As a Gould English student you will have the opportunity to study English with great teachers/writers AND:
- Work in a Writing Tutorial
- Create a Digital Portfolio to showcase your academic and personal passions
- Publish a Literary Magazine
- Connect through Writing Across the Curriculum
- Engage in the Richard Blanco Writers Series
English develops careful and avid readers who think clearly, test ideas in empathetic discussion, and move those ideas through forceful writing. The five modes of English are a process of continual understanding. Reading, Writing, Speaking, Listening, and Thinking are a means of finding success in life, no matter where one’s passion leads.
Students employ design thinking, project based learning, portfolios, speeches, and debates among other means to understand their place in the world. Students connect their learning in all realms of the academic, athletic, and residential life.
College professors, writers, and doers from all walks of life engage English students in class regularly. Students read about and work with Richard Blanco and the writers he brings to Gould Academy each year through the Richard Blanco Writers Series.
Four years of English: all students must be enrolled in an English course at all times.
English Course Classes Include:
Students in this course experience a shared curriculum with Human Geography and strive to develop a geographic imagination and to develop a skill set needed for the succeeding years. Textual annotation, the writing process, the Socratic method, group work, project management, academic organization, and media presentation skills are built into the curriculum. The course reflects the regions studied in human geography and explores the regions through poetry, fiction, non-fiction, and graphic novels. Texts may include The Translator, The Alchemist, Tsotsi, The Boy Who Harnessed the Wind, My Land Sings, Sideways on a Scooter, India Calling, Dreaming in Chinese, Balzac and the Little Chinese Seamstress, Persepolis, Real Time.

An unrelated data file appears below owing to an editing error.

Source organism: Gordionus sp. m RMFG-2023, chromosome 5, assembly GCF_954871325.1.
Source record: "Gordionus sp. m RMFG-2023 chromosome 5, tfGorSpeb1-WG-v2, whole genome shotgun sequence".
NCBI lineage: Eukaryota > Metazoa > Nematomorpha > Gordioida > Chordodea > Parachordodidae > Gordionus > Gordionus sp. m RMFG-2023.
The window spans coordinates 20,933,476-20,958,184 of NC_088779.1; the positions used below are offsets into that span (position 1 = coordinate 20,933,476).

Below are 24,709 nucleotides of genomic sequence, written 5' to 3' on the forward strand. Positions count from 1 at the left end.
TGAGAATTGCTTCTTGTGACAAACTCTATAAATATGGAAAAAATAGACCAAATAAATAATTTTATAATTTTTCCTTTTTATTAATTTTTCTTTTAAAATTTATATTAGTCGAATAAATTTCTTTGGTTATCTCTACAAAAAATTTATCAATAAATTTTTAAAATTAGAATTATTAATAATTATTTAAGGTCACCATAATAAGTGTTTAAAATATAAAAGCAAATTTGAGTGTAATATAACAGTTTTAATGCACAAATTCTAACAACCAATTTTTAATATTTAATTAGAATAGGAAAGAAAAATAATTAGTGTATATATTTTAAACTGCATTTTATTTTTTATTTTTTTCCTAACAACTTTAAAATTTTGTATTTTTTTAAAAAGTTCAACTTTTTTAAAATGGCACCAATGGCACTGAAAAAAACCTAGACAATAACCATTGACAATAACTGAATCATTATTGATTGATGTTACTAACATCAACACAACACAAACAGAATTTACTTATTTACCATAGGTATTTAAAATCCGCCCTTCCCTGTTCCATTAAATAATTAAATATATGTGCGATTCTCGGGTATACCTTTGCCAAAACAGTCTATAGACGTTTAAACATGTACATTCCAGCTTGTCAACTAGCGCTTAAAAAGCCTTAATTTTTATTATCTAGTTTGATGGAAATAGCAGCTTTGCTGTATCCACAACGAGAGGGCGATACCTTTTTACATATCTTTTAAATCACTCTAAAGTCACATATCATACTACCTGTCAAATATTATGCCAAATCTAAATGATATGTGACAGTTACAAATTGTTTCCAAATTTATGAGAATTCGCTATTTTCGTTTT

(Ninth grade requirement)
Students in this course experience a shared curriculum with World History and develop an understanding of the history of western culture through literary analysis. Developing the analytical vocabulary to reason, to write, and to discuss competently about the underpinnings of western culture and society as it is reflected in literature is the foundation of the curriculum. Students will journey through the history of western literature by reading drama and poems from Ancient Greece, the Medieval period, the Renaissance, and the 20th Century as well as more modern genres of literature such as the novel and graphic novel. A variety of creative, analytic, and reflective assignments will assist students’ development of analytical thinking skills, the writing process, academic organization, and an understanding of themselves as learners. Texts may include a collection of stories from Greek mythology, Antigone, The Tragical History of Doctor Faustus, Everyman, The Tempest, Galileo, Frankenstein, Watchmen.
(Tenth grade requirement)